In the last few years, the race to build reliable and safe autonomous vehicles (or AVs) has intensified among mainstream automakers. Recently, General Motors’ (GM) AV arm, GM Cruise, attracted an ~$2.3 billion investment from Japanese investment giant SoftBank.
Tesla’s Autopilot updates
In the week ended June 8, Tesla rolled out an update for its Autopilot system in its vehicles. Some users expressed concern regarding the discomfort they’re facing with the new update, as they’re receiving more notifications to keep their hands on the steering wheel.
Tesla is the only automaker (XLY) to state that its vehicles have hardware capable of fully autonomous driving. However, Tesla’s claim has been attracted some criticism. According to a report by the Sydney Morning Herald, GM’s director of autonomous vehicle integration, Scott Miller, stated, “To think you can see everything you need for a level five autonomous car [full self-driving] with cameras and radar, I don’t know how you do that.”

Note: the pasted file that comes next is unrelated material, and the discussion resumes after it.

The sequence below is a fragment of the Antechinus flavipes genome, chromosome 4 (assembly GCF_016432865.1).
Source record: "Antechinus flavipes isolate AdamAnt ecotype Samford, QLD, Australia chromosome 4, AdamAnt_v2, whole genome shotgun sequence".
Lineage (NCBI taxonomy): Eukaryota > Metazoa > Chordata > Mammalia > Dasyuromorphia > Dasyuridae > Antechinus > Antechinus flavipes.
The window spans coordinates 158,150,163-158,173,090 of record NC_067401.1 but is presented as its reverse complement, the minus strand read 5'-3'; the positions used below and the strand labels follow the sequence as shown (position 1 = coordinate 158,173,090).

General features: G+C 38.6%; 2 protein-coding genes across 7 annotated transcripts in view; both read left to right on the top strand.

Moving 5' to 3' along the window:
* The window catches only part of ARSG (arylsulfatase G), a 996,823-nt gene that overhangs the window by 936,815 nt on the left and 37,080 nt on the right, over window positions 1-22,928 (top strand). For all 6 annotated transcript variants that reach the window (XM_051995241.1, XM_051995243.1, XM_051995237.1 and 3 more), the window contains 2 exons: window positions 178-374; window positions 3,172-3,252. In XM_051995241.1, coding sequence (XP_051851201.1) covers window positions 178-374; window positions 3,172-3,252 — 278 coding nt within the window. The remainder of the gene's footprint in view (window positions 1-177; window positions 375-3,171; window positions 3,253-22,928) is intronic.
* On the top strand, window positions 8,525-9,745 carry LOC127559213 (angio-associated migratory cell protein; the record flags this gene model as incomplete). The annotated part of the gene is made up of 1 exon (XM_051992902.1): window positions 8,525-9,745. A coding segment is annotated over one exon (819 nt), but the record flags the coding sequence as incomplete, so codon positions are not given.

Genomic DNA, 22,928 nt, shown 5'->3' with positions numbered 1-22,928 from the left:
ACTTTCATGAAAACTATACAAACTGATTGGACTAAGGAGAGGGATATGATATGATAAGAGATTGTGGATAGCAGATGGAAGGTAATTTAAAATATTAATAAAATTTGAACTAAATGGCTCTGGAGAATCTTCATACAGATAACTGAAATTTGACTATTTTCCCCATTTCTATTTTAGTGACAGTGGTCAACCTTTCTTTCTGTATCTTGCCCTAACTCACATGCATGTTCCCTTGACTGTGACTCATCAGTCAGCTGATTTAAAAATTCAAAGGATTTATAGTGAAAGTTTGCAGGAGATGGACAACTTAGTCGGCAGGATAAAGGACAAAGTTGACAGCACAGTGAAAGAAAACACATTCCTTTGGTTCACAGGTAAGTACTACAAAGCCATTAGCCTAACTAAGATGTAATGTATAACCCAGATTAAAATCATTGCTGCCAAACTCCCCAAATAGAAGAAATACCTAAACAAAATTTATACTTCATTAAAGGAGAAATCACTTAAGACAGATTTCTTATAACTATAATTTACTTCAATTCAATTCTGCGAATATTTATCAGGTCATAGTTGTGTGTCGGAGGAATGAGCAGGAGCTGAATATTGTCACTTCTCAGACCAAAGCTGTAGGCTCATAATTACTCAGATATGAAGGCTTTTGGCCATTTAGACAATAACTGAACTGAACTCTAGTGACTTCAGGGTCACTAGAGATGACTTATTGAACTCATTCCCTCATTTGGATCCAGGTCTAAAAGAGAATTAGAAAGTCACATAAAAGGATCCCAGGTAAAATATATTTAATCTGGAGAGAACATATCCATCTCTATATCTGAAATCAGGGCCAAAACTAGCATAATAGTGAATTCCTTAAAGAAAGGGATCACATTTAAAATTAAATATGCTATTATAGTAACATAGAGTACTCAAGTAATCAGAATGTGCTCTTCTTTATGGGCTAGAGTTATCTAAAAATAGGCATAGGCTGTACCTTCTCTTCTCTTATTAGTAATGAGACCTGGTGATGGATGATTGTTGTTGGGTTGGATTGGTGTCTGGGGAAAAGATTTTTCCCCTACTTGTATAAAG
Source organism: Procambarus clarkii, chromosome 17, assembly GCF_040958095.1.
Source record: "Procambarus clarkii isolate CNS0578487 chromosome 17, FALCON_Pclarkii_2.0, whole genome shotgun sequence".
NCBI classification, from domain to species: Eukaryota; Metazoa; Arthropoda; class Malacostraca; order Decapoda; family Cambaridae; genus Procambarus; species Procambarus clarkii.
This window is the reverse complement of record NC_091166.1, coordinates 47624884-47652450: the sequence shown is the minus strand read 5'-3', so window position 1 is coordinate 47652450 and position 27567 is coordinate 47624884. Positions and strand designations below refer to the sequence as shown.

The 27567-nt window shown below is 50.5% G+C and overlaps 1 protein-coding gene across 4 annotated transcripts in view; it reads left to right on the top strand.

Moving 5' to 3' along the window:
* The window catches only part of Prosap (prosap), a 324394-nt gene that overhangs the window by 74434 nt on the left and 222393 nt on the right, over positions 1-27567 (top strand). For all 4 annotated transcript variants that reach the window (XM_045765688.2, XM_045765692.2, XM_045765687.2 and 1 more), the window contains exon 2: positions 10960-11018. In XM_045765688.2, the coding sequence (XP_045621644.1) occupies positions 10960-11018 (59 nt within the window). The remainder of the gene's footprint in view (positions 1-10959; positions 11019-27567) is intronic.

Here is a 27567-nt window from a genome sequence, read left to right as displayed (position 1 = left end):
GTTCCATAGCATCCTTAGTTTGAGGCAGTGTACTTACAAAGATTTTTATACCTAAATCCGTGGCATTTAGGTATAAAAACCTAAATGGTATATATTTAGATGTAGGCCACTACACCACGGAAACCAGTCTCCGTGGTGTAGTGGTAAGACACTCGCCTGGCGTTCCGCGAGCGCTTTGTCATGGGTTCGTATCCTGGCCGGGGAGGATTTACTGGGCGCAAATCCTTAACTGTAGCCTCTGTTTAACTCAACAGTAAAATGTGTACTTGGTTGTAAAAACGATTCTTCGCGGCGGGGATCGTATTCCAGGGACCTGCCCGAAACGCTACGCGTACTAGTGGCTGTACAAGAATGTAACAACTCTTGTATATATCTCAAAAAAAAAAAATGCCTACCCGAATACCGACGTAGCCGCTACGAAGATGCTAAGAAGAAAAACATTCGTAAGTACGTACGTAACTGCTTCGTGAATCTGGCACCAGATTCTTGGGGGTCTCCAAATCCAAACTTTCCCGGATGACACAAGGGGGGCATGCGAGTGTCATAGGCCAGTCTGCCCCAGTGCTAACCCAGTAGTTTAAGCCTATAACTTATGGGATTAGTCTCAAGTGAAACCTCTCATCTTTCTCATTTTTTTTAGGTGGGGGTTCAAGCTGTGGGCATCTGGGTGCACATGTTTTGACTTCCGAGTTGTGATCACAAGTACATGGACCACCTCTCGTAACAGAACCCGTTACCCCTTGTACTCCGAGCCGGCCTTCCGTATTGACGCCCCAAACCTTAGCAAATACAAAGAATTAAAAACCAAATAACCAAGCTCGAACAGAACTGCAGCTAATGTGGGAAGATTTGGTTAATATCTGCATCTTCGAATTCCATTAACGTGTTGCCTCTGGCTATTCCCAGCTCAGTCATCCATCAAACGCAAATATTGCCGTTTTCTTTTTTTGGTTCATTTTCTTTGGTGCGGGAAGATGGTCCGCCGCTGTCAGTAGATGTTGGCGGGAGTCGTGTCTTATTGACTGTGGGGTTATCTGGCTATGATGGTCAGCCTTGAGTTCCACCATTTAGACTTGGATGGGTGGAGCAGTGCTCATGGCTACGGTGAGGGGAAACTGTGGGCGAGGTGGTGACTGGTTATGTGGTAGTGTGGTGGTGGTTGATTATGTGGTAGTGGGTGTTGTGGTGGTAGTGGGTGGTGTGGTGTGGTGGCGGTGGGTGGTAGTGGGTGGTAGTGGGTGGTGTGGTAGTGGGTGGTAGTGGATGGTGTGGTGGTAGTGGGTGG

Tesla’s claims continue
During its annual shareholder meeting on June 5, Tesla’s CEO, Elon Musk, called this Autopilot update “quite a significant improvement.” Musk added that “the reliability and capability of Autopilot will increase exponentially over the next 6 to 12 months.”
Tesla’s current technology relies on ultrasonic sensors and high-definition imagery to detect obstacles in the path of the car. This technology is unlike most other automakers, which primarily use or test LiDAR (light detection and ranging) sensors for vehicle automation.
It’s difficult to conclude which technology could be the most reliable for future AVs. However, Tesla already collects real-time data from its vehicles’ Autopilot systems, which could give it an opportunity to improve its AV system more effectively than its competitors.
Next, let’s see what we can expect from Tesla’s Q3 2018 and Q4 2018 financials.